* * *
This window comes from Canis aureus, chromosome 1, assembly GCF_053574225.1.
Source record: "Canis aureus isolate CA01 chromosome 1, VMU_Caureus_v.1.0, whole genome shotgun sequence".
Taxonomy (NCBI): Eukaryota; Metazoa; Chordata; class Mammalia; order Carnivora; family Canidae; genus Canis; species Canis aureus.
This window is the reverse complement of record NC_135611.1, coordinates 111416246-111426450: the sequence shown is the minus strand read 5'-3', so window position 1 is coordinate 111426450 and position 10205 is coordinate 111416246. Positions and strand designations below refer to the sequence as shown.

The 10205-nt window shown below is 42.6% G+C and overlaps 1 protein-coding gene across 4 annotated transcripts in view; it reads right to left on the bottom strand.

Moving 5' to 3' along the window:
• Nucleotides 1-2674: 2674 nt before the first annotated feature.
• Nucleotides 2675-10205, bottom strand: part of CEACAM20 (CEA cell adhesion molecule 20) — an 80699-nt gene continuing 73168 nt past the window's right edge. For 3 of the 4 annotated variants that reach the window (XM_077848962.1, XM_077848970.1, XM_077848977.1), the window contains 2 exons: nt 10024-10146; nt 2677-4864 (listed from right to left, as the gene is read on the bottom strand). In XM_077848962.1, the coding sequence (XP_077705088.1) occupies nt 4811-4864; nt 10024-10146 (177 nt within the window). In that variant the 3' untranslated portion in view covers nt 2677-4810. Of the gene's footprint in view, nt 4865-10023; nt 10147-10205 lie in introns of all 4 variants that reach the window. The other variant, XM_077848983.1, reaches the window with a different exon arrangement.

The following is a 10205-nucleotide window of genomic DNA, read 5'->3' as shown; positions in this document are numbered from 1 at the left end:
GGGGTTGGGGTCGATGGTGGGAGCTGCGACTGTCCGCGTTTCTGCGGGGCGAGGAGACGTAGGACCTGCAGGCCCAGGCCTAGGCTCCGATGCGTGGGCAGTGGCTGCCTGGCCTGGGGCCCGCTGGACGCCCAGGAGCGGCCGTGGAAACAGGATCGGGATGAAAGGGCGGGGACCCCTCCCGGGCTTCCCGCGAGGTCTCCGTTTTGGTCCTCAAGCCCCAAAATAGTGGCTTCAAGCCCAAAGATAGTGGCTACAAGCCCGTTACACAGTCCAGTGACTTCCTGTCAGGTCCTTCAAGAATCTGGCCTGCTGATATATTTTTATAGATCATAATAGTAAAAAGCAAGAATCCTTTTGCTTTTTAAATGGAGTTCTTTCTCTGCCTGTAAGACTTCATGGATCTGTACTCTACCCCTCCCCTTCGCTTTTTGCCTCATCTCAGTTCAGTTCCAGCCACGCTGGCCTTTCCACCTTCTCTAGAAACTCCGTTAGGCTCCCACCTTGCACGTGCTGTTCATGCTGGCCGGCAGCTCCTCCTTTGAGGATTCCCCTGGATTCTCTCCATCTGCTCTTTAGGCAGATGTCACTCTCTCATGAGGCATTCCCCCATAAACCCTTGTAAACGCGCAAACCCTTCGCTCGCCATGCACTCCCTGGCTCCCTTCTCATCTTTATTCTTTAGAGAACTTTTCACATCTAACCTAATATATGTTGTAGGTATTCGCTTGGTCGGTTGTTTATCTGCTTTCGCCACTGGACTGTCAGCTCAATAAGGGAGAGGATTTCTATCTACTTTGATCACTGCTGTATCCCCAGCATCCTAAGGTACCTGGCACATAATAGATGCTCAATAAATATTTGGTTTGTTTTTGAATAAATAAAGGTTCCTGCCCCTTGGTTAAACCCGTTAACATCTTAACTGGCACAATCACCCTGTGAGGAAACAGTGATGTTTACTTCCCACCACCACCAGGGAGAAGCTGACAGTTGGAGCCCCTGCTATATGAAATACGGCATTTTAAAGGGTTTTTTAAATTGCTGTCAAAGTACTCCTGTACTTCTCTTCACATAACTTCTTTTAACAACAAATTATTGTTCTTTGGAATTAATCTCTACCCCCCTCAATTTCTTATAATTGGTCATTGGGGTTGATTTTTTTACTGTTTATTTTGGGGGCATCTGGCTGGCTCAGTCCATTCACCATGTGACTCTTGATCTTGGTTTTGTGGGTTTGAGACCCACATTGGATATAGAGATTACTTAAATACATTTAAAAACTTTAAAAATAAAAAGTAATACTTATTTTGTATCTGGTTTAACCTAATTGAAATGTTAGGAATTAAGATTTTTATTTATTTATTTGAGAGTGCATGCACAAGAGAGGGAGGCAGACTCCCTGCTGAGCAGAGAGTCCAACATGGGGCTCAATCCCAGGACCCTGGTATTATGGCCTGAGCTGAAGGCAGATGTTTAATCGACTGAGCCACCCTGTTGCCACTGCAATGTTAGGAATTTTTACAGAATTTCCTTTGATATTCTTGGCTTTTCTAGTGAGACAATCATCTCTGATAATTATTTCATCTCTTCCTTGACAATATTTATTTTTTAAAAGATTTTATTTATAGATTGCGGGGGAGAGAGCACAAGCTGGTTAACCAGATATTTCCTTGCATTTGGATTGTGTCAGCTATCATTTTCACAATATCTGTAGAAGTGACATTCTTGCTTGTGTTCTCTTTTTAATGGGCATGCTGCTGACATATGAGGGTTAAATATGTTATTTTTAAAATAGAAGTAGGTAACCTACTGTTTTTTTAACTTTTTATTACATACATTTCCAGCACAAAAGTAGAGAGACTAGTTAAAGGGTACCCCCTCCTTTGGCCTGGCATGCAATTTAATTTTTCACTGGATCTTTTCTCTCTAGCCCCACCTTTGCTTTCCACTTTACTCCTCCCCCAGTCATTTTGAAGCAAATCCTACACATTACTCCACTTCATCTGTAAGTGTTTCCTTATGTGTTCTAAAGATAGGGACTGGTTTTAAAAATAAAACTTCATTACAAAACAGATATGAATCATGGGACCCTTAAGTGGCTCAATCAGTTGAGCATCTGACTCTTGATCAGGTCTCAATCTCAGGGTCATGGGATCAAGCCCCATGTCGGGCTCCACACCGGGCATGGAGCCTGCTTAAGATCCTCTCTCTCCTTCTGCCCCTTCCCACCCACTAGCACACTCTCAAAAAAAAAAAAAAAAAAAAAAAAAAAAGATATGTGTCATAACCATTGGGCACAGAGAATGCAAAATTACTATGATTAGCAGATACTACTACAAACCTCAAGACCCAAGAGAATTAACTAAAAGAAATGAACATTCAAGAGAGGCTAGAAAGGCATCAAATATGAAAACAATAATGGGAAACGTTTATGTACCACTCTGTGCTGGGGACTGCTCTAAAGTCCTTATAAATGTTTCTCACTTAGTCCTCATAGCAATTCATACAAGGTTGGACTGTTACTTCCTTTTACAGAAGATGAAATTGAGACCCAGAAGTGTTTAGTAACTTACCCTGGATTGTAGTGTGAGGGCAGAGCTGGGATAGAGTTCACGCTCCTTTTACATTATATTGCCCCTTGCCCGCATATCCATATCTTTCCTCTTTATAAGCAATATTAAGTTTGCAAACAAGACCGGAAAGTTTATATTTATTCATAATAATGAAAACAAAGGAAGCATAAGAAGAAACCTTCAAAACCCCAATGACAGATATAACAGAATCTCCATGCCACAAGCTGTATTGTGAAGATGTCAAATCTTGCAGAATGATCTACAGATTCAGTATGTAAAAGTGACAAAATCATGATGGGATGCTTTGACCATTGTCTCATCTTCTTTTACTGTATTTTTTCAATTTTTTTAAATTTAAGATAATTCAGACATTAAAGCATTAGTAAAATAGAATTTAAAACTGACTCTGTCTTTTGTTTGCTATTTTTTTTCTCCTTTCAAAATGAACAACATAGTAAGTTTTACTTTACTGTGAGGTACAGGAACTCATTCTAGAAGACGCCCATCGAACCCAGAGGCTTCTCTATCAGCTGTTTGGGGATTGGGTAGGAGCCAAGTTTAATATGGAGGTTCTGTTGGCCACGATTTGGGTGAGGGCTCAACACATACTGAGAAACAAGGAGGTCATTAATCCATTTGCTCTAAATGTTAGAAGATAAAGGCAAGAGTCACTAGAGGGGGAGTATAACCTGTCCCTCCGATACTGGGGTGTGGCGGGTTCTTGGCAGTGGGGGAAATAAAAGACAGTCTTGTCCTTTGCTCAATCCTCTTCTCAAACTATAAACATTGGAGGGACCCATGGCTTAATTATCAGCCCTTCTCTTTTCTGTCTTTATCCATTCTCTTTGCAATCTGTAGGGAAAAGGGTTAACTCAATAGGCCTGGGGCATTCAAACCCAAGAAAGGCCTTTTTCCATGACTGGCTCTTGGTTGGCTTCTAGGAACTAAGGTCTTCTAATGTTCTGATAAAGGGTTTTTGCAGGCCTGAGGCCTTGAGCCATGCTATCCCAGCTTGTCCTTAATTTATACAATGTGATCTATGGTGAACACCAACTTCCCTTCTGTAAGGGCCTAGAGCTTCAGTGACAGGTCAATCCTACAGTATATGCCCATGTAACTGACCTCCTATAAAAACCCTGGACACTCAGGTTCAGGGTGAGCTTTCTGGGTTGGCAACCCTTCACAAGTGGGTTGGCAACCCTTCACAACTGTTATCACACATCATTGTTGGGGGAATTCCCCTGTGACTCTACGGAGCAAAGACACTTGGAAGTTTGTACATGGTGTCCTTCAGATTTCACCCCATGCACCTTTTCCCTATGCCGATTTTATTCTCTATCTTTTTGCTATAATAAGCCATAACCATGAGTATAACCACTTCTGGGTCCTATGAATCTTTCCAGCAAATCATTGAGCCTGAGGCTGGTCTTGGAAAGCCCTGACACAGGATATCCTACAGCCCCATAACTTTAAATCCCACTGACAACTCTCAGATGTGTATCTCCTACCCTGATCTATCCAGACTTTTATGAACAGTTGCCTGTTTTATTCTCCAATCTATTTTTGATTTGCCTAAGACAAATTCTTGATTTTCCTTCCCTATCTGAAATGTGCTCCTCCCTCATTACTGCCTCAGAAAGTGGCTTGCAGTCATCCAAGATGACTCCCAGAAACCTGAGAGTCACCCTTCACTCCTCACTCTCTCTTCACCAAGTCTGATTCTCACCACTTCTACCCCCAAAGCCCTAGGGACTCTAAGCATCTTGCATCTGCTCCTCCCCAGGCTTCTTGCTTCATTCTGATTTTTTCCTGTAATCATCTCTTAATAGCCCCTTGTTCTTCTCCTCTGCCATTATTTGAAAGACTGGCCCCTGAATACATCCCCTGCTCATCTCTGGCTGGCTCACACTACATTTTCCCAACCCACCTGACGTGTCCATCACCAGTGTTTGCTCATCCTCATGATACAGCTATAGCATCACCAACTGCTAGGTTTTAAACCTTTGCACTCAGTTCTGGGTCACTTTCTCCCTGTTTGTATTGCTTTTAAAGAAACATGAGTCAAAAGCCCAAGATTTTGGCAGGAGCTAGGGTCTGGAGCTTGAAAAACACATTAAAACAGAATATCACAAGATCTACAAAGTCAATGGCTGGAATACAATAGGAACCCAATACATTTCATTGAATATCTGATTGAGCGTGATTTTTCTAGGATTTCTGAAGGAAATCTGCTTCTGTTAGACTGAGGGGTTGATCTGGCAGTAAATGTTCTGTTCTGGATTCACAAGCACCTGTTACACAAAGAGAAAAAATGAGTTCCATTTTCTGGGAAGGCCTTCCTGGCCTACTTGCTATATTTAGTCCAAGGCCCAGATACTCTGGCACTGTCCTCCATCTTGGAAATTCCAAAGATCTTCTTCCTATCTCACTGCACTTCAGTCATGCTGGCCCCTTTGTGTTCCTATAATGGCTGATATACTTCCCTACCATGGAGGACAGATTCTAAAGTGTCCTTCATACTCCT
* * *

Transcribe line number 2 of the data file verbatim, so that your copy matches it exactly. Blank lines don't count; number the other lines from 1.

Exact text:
Source record: "Canis aureus isolate CA01 chromosome 1, VMU_Caureus_v.1.0, whole genome shotgun sequence".